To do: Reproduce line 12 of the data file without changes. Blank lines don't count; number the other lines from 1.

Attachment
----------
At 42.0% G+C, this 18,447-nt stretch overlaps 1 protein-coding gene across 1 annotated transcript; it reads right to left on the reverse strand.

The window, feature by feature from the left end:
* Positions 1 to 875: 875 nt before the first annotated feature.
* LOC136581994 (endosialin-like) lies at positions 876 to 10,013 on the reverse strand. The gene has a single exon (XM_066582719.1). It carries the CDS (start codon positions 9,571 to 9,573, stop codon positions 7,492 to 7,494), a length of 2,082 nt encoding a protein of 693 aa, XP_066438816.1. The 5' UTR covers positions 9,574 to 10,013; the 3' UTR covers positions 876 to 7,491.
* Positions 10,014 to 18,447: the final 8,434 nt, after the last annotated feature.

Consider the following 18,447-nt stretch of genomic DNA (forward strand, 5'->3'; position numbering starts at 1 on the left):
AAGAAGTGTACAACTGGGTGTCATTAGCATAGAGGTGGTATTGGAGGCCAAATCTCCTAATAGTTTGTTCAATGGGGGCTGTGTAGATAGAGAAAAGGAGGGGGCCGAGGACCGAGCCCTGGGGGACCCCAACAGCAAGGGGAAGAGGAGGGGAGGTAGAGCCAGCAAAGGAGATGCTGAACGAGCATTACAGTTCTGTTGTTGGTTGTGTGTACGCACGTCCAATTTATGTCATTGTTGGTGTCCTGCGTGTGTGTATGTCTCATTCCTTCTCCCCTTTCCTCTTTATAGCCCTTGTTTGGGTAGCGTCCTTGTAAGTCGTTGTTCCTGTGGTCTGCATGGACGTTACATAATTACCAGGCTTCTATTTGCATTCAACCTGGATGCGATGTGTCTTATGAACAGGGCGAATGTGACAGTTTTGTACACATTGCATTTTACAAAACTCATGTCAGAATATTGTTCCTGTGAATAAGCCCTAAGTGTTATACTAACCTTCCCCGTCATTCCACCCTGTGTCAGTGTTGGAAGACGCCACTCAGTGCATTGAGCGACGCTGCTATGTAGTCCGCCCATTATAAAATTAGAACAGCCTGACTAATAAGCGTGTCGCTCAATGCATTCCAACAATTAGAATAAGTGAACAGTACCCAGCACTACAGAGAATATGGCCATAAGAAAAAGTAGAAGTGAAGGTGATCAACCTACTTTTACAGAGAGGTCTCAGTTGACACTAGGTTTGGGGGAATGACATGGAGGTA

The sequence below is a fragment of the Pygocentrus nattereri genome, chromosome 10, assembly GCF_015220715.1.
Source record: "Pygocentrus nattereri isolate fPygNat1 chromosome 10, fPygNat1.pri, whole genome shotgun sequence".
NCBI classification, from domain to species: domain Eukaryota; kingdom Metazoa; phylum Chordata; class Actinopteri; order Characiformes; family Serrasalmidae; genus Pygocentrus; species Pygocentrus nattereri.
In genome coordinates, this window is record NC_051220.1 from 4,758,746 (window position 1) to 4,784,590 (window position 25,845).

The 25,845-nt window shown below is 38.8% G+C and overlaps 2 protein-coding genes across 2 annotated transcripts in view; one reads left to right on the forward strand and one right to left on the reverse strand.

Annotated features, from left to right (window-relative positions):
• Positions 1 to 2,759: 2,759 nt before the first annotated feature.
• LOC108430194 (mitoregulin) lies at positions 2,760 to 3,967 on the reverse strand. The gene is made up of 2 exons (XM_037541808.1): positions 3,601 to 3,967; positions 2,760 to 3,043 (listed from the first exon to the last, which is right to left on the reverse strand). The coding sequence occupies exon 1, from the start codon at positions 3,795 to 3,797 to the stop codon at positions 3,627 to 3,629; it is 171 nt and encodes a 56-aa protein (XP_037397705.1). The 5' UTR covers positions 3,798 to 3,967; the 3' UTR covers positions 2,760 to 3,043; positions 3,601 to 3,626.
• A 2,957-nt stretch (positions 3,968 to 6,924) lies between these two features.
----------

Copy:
The 25,845-nt window shown below is 38.8% G+C and overlaps 2 protein-coding genes across 2 annotated transcripts in view; one reads left to right on the forward strand and one right to left on the reverse strand.